‘Stressful’: Yankees overcome sobering COVID-19 reminder

Maybe we didn’t need the reminder that the virus is still with us. We certainly didn’t want the reminder.

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There is usually but one bottom line on a game day: win or lose. So for the Yankees — maybe the bottom-line-est of all bottom-line operations — there was that. They won the game, 3-1. The foe was the Rays, and the Yankees have had a harder time figuring out the Rays lately than most of us trying to solve trigonometry.

There was that, too.

But then there was … well, that other thing.

That COVID thing.

And so once more it feels like the cops have arrived to bust up our keg party. We’ve been feeling good about this. Vaccination numbers are encouragingly up. Positive results are slowly on the decline.

Gum companies are making 2 ½-minute commercials now that absolutely destroy the internet, everyone is so happy thinking about frolicking outdoors and kissing the nearest stranger, hugging the nearest tree, as they do in that Wrigley’s Extra ad.

And then this news item hits late on a Tuesday afternoon: Phil Nevin, the Yanks’ third base coach, fully vaccinated, tests positive for COVID-19. Later, after the Yankees’ knocked off their nemesis, it is announced that first base coach Reggie Willits and a staff member also tested positive for COVID. And both of them were fully vaccinated, too.

Sobering news. And sobering words from Yankees ace Gerrit Cole:

Aaron Boone (center), who was not among the Yankees’ staffers to test positive for COVID-19, watches batting practice on Tuesday.
AP

“I don’t think this is going to be over for a few years. I think we’ve going to have to be dealing with this kind of thing for a while. And every time these things come up, we’re going to have to adapt and learn, just as a species.”

OK. Now for the deep breath. We have known, and we have learned, that vaccines are not 100 percent, not for the coronavirus, not for any virus. No vaccine is bulletproof. There is a name for what happened to Nevin, Willets and the staffer: “breakthrough.”

It’s simple math, simple probability. It happens. It was going to happen to a baseball team. It happened to the Yankees. It’ll happen to someone else. Maybe we didn’t need the reminder that the virus is still with us. We certainly didn’t want the reminder.

It reminds us anyway. It’s a stubborn SOB.

“Stressful,” is how Aaron Judge described it, a few hours after Judge sent the Yankees off to the races by hammering a long first-inning home run the first time he swung the bat. “You’ll have days like this where things just pop up. You have to forget it and move on. You still have a game to play.”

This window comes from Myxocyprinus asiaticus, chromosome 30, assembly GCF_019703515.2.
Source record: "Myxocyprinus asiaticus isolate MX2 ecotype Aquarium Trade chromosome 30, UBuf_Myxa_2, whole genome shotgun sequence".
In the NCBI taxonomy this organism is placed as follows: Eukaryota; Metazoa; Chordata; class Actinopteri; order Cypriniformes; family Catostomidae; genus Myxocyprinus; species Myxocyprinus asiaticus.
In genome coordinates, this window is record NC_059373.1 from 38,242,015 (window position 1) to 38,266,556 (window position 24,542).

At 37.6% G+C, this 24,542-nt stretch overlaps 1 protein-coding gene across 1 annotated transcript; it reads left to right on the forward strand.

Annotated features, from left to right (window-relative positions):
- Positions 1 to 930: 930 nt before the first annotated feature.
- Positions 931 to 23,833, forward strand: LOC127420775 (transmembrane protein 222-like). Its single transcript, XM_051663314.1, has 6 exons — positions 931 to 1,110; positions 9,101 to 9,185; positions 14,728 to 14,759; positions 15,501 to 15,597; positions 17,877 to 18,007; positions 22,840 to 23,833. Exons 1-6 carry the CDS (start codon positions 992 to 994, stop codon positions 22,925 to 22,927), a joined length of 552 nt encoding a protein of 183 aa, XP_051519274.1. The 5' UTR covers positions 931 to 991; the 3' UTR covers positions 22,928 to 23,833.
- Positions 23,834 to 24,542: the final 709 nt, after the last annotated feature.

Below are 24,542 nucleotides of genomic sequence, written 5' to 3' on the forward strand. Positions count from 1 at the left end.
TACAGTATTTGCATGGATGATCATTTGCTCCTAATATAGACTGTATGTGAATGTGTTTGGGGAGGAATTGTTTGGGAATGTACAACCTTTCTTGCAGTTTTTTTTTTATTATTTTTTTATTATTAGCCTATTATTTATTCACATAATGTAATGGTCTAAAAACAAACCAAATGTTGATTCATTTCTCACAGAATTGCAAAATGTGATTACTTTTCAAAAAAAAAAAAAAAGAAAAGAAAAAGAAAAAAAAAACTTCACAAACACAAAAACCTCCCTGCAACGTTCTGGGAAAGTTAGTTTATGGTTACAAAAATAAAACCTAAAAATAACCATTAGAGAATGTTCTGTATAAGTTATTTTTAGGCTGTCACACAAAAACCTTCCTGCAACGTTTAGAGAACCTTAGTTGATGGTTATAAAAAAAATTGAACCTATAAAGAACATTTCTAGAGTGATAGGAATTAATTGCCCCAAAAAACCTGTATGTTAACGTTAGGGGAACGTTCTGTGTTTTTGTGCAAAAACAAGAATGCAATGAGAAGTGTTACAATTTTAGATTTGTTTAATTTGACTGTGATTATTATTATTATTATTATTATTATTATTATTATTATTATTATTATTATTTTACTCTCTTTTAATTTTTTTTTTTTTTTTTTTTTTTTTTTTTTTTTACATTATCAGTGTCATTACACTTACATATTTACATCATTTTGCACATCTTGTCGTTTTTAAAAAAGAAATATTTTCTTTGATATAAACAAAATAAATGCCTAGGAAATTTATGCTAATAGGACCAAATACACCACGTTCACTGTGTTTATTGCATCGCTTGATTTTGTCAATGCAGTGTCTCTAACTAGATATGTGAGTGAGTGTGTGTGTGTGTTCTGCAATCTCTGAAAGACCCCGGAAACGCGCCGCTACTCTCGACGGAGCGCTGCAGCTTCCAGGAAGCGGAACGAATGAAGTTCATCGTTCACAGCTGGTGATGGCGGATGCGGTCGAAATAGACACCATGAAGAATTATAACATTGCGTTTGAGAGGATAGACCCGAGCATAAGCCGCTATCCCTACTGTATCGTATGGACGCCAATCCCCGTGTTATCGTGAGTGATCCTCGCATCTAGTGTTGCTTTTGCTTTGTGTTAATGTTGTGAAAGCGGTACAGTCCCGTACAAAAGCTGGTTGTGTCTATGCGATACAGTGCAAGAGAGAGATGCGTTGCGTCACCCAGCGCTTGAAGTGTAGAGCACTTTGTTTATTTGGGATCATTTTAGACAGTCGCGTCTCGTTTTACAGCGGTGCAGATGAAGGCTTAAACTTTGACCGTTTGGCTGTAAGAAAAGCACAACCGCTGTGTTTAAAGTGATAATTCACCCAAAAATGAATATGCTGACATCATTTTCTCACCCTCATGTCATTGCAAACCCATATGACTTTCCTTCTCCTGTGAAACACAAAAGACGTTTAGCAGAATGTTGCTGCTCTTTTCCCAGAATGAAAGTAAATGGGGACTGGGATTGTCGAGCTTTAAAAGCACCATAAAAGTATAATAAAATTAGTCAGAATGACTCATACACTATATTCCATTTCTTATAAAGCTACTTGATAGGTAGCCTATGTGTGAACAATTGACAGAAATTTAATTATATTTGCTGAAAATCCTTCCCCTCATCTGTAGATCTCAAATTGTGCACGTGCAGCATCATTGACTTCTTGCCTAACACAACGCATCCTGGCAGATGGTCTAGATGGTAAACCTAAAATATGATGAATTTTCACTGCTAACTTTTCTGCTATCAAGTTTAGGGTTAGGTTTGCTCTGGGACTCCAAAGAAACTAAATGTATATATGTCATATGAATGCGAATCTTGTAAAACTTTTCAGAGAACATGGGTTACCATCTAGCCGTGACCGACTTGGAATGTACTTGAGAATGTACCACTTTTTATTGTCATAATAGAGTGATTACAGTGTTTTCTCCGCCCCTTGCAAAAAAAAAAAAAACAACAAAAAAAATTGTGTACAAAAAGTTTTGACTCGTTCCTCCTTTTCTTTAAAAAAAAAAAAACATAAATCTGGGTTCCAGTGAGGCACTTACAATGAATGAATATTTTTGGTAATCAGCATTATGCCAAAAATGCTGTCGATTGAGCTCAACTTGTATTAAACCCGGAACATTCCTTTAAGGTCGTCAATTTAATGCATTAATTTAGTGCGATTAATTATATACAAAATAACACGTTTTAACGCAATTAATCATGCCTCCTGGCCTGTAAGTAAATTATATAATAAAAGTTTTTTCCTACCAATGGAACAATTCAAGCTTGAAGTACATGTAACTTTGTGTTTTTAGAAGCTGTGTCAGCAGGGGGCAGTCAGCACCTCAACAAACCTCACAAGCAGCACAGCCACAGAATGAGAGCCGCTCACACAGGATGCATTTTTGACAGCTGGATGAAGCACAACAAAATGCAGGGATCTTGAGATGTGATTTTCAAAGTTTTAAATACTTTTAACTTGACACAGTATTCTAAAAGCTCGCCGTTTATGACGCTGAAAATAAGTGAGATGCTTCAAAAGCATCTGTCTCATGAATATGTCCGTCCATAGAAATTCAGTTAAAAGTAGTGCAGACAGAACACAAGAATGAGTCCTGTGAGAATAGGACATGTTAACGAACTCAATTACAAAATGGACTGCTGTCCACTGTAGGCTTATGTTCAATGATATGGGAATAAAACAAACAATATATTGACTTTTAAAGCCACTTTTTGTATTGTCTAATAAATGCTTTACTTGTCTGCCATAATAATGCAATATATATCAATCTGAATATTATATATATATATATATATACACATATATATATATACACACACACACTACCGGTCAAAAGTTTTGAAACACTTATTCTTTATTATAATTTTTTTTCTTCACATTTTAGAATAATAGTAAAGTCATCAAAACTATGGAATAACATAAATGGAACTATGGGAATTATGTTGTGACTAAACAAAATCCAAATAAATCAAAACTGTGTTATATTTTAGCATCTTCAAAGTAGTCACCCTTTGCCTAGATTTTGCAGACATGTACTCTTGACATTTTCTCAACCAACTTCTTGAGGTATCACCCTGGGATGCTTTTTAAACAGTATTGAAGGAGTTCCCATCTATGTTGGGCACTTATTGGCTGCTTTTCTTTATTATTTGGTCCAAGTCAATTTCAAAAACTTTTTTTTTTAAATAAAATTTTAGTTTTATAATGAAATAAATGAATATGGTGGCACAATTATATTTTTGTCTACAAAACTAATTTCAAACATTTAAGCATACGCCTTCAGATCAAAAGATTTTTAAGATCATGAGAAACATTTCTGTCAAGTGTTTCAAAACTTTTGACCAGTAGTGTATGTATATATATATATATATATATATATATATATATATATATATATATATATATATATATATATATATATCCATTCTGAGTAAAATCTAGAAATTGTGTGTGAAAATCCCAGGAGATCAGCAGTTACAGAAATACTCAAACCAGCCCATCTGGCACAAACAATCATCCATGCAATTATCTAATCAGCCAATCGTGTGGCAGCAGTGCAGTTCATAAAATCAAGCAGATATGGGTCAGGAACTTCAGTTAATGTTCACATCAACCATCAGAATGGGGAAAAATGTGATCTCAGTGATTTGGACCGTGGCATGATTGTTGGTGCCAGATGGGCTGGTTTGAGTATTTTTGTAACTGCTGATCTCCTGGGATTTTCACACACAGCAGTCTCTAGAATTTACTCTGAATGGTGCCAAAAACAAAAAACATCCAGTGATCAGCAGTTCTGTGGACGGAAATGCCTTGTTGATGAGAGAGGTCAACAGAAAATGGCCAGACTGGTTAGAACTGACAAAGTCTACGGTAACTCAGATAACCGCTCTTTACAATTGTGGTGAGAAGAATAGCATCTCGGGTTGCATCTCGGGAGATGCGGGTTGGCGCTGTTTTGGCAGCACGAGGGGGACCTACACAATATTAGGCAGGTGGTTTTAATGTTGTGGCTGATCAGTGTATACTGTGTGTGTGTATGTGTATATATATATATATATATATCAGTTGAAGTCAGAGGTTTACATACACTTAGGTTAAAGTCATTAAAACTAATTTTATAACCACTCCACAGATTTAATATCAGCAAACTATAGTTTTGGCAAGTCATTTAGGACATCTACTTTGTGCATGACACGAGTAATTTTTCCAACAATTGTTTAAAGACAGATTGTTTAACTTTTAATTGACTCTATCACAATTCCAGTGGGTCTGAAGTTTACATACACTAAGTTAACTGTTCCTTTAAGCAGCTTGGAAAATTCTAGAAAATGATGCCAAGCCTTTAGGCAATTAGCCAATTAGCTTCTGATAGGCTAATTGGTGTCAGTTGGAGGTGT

The Yankees chose to play this game willingly, without the prodding of MLB, taking a team vote and deciding to take the field. They recently reached the 85 percent threshold mandated by MLB to loosen the protocols, so a couple of coaches testing positive didn’t mean shutting things down.

Still.

“It’s been a long 24-36 hours,” Aaron Boone said, and that was even before you factored in what a relentless challenge the Rays have been for the Yankees the past two years. Again: Once the players chose to play, there was only the bottom line to consider. The Yankees have wriggled free of their April miseries. They have crawled slowly up the standings. They are within striking range of the surprising Red Sox.

Now they had to figure out the Rays on the fly. With a shadow loitering in their clubhouse. With the news arriving, after game’s end, of two more positive cases. After enjoying the most satisfying kind of breakthrough on the turf at Tropicana Field, they received a full helping of the word’s sudden dual meaning.

“What it means for our team, for our season, is taking care of guys the best we can,” Boone said.

Boone said the Yankees will prepare as if they are going to play Wednesday. There is still the chance of more positives among the coaches. It is a situation that will draw a good many eyeballs. As close as we feel to being on the other side of this there always seem to be reminders. And it always seems able to find a mark.

It found a couple of Yankees coaches in St. Petersburg. It found the most electric name in the sport, San Diego’s Fernando Tatis Jr., (and a pair of his teammates) in Denver. Stubborn SOB.

“This tests everyone’s mental strength,” said Jordan Montgomery, the lefty who picked up the win by stifling the Rays on a run and two hits across six innings. “We got the job done. I’m proud of everybody.”

Bottom line.

This story originally appeared on: NyPost - Author:Mike Vaccaro

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